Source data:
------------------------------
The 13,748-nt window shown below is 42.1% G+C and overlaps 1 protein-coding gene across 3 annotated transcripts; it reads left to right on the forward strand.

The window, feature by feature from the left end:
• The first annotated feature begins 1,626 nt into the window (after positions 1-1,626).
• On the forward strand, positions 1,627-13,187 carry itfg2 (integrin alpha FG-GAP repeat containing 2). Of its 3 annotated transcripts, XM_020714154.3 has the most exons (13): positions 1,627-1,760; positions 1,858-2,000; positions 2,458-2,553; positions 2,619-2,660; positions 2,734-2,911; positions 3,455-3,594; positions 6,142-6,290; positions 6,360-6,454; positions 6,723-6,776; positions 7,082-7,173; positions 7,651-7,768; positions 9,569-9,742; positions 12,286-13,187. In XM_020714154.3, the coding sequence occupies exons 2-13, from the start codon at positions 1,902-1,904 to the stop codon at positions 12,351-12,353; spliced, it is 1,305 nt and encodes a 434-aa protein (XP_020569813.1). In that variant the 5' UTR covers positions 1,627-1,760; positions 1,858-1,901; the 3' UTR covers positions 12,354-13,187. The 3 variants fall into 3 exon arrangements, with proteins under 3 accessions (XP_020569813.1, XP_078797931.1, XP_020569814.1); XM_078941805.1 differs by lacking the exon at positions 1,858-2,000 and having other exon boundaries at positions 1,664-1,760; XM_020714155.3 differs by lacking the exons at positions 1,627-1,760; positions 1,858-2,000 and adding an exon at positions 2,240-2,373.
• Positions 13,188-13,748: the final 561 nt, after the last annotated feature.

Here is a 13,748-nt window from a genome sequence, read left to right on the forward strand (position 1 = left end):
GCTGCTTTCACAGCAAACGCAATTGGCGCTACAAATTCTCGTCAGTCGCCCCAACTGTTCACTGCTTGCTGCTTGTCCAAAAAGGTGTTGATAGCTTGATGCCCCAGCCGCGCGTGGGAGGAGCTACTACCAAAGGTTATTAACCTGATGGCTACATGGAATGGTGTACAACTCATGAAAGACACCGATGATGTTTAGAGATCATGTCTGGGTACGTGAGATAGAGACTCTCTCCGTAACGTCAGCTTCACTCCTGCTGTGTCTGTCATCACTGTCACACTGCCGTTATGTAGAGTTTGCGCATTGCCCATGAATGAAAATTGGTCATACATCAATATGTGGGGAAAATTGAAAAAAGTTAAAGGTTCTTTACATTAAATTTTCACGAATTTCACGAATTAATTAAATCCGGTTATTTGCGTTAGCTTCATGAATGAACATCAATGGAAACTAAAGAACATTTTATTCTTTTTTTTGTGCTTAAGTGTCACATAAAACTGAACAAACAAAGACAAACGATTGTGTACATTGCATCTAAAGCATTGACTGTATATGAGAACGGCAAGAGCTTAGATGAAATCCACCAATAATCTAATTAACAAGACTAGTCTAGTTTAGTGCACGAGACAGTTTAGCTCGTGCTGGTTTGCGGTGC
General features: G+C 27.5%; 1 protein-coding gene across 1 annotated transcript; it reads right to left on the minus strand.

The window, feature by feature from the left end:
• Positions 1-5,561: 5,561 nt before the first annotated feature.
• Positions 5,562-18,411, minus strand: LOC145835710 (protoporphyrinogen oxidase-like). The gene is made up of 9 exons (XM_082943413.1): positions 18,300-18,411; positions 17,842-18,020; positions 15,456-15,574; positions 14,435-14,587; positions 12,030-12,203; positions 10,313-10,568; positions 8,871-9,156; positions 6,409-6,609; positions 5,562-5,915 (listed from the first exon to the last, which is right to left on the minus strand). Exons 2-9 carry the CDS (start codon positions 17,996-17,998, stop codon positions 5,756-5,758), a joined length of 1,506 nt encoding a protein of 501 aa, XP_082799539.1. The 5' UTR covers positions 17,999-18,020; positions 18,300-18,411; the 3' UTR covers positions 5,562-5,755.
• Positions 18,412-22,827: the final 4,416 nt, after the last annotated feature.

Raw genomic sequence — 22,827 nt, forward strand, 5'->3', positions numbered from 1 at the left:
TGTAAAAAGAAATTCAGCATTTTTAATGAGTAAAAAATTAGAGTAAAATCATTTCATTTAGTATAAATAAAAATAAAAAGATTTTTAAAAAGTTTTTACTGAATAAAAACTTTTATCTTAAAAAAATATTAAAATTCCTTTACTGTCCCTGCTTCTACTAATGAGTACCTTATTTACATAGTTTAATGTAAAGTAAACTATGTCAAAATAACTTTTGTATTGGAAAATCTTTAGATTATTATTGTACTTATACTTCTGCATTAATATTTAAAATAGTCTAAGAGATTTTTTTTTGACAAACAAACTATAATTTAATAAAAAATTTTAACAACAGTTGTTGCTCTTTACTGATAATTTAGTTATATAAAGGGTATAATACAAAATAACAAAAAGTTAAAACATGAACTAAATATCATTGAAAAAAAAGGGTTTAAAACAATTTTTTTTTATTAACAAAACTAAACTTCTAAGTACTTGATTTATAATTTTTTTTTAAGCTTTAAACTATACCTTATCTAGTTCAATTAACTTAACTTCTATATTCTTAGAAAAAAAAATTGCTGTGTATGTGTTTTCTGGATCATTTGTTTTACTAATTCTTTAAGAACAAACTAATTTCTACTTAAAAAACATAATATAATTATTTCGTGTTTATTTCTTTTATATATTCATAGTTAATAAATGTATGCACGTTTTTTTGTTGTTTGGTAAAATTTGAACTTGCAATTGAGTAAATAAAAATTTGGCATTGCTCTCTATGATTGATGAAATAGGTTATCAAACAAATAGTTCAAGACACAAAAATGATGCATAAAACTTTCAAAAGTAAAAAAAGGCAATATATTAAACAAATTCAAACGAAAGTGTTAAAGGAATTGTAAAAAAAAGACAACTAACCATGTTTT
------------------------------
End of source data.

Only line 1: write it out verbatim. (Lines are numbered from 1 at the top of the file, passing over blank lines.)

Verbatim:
The 13,748-nt window shown below is 42.1% G+C and overlaps 1 protein-coding gene across 3 annotated transcripts; it reads left to right on the forward strand.